a)    Is water a polar or non-polar solvent? Justify b) what types of solid dissolves best in polar solvent? Explain why? c)    What type of solid dissolved best in the non-polar sovent?

adarshanurag | Student

a. Water is a polar covalent compound. Two hydrogen atom found two single covalent bound with oxygen to complete their outermost shell. The electronegativity  of hydrogen and oxygen is more. This enables oxygen which is more electronegative  than hydrogen to draw shared pairs of electrons towards itself. This results in the formation of slight negative charge over oxygen and slight positive charge over hydrogen. This makes water a di-pole molecule and enables it to dissolve ionic compounds by breaking the electrostatic force of attraction between the molecules.Hence, it is a polar solvent.

b. All the ionic compounds and other polar substances dissolve in polar solvent because polarity of the solvent breaks the   electrostatic force of such compounds, resulting in formation of free ions in the aqueous solution. 

c.  Non polar substances (organic compounds/covalent compounds) dissolve in non polar solvent.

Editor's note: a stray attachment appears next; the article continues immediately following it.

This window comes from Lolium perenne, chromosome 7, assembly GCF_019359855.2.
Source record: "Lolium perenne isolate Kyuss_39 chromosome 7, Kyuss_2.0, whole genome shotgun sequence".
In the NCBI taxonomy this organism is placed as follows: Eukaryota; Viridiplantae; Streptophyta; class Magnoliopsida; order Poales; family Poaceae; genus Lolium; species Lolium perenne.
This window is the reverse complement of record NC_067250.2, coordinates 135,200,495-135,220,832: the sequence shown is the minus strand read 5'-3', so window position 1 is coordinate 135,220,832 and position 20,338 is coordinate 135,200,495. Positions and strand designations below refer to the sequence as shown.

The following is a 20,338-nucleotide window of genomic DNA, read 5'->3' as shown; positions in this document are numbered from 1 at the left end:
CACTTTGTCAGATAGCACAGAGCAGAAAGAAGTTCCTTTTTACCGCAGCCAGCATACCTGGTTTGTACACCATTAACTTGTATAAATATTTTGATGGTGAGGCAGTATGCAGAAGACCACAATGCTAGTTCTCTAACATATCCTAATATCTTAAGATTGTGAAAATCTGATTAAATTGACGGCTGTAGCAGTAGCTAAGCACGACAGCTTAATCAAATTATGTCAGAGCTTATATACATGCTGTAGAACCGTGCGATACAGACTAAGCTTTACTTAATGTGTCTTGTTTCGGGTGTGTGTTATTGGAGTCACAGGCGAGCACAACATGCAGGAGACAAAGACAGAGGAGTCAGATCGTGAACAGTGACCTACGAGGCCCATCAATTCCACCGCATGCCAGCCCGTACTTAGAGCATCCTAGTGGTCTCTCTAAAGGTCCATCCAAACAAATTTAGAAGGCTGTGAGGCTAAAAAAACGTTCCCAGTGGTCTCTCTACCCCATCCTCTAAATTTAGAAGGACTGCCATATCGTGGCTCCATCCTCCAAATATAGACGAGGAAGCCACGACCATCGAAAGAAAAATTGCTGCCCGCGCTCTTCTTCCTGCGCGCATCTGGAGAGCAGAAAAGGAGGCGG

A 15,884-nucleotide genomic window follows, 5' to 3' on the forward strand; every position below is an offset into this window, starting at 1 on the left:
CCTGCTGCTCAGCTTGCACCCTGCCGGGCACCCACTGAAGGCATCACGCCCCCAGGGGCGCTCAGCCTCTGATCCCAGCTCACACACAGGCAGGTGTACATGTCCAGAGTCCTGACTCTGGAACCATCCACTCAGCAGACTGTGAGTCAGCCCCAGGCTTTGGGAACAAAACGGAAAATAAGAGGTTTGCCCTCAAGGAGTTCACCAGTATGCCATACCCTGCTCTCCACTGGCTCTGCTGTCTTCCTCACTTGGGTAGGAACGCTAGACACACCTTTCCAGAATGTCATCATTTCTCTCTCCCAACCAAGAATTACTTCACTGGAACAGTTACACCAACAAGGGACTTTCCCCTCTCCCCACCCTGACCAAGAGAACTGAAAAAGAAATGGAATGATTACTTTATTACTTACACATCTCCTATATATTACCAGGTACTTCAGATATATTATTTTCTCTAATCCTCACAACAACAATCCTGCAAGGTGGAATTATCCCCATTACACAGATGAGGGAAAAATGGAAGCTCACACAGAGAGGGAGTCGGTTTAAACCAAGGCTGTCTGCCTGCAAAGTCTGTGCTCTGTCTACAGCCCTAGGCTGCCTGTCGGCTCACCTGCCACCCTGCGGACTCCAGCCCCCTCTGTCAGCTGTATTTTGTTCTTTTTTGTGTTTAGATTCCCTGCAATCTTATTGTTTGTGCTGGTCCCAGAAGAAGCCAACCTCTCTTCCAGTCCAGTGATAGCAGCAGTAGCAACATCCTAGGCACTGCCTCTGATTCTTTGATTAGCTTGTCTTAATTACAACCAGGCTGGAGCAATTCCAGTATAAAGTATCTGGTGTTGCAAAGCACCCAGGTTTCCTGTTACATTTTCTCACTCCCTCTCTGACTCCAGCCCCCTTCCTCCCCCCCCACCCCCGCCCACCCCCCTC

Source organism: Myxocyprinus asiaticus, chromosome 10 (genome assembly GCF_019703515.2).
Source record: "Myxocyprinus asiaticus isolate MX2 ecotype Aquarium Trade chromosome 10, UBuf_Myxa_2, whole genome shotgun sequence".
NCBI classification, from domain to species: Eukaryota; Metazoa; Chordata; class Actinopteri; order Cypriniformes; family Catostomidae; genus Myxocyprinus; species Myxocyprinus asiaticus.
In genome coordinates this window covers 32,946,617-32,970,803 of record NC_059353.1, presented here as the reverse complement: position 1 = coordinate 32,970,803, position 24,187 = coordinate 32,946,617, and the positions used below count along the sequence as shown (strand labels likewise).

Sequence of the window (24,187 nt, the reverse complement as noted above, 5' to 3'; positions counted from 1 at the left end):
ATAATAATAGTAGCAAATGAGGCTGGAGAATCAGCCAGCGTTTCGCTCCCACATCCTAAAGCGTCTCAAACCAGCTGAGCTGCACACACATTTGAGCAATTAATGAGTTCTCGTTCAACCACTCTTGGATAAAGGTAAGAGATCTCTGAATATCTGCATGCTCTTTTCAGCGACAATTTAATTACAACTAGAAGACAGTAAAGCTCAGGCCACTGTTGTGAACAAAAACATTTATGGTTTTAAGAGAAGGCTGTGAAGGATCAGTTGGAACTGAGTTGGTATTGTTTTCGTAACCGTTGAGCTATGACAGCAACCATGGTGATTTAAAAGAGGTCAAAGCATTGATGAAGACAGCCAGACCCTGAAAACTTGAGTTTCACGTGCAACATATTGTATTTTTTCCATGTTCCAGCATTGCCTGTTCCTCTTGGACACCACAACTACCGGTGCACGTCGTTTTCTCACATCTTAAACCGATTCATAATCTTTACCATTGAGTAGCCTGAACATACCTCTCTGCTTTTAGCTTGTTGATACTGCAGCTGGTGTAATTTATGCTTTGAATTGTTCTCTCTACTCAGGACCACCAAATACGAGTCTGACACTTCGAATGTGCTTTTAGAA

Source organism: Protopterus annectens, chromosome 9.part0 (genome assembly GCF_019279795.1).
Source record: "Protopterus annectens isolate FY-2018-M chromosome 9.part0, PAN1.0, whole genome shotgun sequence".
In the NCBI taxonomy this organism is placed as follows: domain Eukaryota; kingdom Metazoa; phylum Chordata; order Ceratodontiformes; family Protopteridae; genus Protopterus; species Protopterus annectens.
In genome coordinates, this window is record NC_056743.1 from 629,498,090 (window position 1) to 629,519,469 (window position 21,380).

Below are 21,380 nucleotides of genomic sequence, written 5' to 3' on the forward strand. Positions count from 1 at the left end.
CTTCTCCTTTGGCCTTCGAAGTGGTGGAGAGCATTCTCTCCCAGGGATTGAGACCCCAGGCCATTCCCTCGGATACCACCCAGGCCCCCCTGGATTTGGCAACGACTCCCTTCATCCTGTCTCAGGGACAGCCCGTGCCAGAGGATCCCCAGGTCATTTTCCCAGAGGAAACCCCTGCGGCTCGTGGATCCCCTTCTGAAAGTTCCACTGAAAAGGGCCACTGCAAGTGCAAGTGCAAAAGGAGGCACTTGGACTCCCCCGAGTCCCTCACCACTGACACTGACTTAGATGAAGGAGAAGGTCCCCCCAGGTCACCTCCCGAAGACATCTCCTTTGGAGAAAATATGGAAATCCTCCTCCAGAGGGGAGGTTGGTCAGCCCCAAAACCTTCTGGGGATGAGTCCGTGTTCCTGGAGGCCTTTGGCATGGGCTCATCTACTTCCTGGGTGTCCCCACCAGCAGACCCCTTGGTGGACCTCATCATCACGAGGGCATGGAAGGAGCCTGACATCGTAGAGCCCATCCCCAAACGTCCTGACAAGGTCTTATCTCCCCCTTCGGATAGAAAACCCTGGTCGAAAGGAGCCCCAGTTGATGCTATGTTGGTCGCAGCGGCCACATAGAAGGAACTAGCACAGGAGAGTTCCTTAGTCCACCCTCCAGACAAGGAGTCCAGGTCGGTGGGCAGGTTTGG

frackbook | Student


fashionableb1 | Student

 In a simple answer: Water is a good solvent because of its polarity, its slight charges surround other atoms that are charged (Ionic) or partially charged (Polar).

mathewww | Student

a) In the water molecule two hydrogen atoms are covalently attached to the central oxygen molecule, in a V-shaped structure. The electronegativity of oxygen is far greater than hydrogen, thus both the O-H bonds become polar. In addition to that, there are two non-bonded electron pairs over oxygen, which are directed in a particular orientation in space. This also contributes to make water a highly polar molecule. Generally, the polarity of a solvent can be roughly estimated by its dielectric constant (a non-polar solvent usually has a dielectric constant less than 15). Water is an excellent solvent which has a high dipole moment and high dielectric constant. This makes it easier to separate ions of the solute, overcoming and outweighing the lattice energy value by which the ions (or molecules) are bound together.

b) Highly polar solid substances such as glucose, carboxylic acids, polyhydroxy compounds etc. and ionic solids such as NaCl, K2SO4, NH4Cl, NaOH etc. are freely soluble in water owing to its polar nature. Moreover, water dissolves certain substances due to its excellent hydrogen bonding capabilities.

c) “Like dissolves like” rule of solubility proposes that polar solvents will dissolve polar compounds and non-polar solvents (like oil, petrol, CCl4 etc.) dissolve nonpolar substances. Thus, nonpolar substances like grease or iodine will dissolve best in non-polar solvents.

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